Using the CyberSeek Interactive Map to Develop Your Own Career Roadmap

*Note: This article was originally published by the author on May 27, 2020.

The NICE CyberSeek Cybersecurity Career Pathway Interactive Map; credit:

Perhaps you’ve heard of the CyberSeek Interactive Map, but maybe not? For those who are unfamiliar, let’s take a brief moment to dissect and analyze this convenient and free cybersecurity career tool. This is a project that is supported by the National Initiative for Cybersecurity Education (NICE), a program of the National Institute of Standards and Technology in the U.S. Department of Commerce, under Grant #60NANB15D267. Though I don’t get any kickbacks or anything from promoting this content, it’s only fair to mention that I did help write some of NICE’s material in a volunteer capacity. Their CyberSeek interactive map, however, I had no part in and I think it is a fantastic, practical tool that many new and existing cyber pros would find useful.

The map is designed to show the cyber workforce gaps by each state and cyber career paths in the U.S. It also provides the Bureau of Labor Statistics’ average salary information for each job type. A useful aspect of it is that you can use it to create a career roadmap. For instance, let’s say that I wanted to be a Cybersecurity Engineer which, by the way, happens to be the case. Let’s also hypothetically say that I am currently a penetration tester (also true once upon a time) that is working towards becoming a cybersecurity engineer.

The CyberSeek Interactive Map reveals the top skills requested for a cybersecurity engineer as being: Information Security (valid); Network Security (valid); Linux (valid); Information Systems (valid); Python (good to know, but often not necessary); Cryptography (valid); Project Management (valid); Cisco (valid, among other vendor products); and Authentication (valid). The Top Certifications requested are CISSP (valid, but more for mid-level to senior roles); GIAC (valid); CISM (valid, but more a senior-level role requirement); Security+ (valid, but more so on the entry-level positions); CISA (valid and useful from a security controls selection, testing, assessment perspective).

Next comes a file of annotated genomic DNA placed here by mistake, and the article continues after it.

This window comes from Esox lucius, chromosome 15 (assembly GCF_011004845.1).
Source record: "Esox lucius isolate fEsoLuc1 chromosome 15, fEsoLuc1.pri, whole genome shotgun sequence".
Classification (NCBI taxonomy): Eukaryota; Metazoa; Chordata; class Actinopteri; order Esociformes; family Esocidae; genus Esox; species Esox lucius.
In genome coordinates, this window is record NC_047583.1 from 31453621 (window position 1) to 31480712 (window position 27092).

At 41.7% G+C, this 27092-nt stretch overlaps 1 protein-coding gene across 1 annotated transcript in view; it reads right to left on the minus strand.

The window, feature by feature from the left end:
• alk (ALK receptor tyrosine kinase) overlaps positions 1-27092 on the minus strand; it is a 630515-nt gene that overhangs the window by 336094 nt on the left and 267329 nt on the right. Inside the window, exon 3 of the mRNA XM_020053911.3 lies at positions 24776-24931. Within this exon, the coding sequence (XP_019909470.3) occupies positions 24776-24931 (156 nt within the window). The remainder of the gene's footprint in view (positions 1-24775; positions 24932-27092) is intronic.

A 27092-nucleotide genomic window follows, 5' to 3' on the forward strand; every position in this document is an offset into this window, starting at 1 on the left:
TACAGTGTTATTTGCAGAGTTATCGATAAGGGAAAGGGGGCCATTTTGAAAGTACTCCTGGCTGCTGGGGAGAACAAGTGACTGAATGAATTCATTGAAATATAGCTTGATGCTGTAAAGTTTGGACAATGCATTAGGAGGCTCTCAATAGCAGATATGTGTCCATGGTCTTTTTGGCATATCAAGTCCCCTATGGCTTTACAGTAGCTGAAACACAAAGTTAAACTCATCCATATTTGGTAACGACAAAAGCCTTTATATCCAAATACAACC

There are usually cybersecurity engineer positions open in any large metropolitan area. Some are Federal and DoD-affiliated so those will require applicants to be U.S. citizens capable of getting a security clearance from a sponsored company or already possesses one. There are plenty of Information Security Engineer roles available that don’t require security clearances though. The average salary seems a little low in my estimate but try to keep in mind that this figure is a national average and costs of living vary from city to city and state-to-state depending on a number of factors. Since I live in California, I’ll zoom in on the details that pertain specifically to my state to see how accurate they are based on my work experience.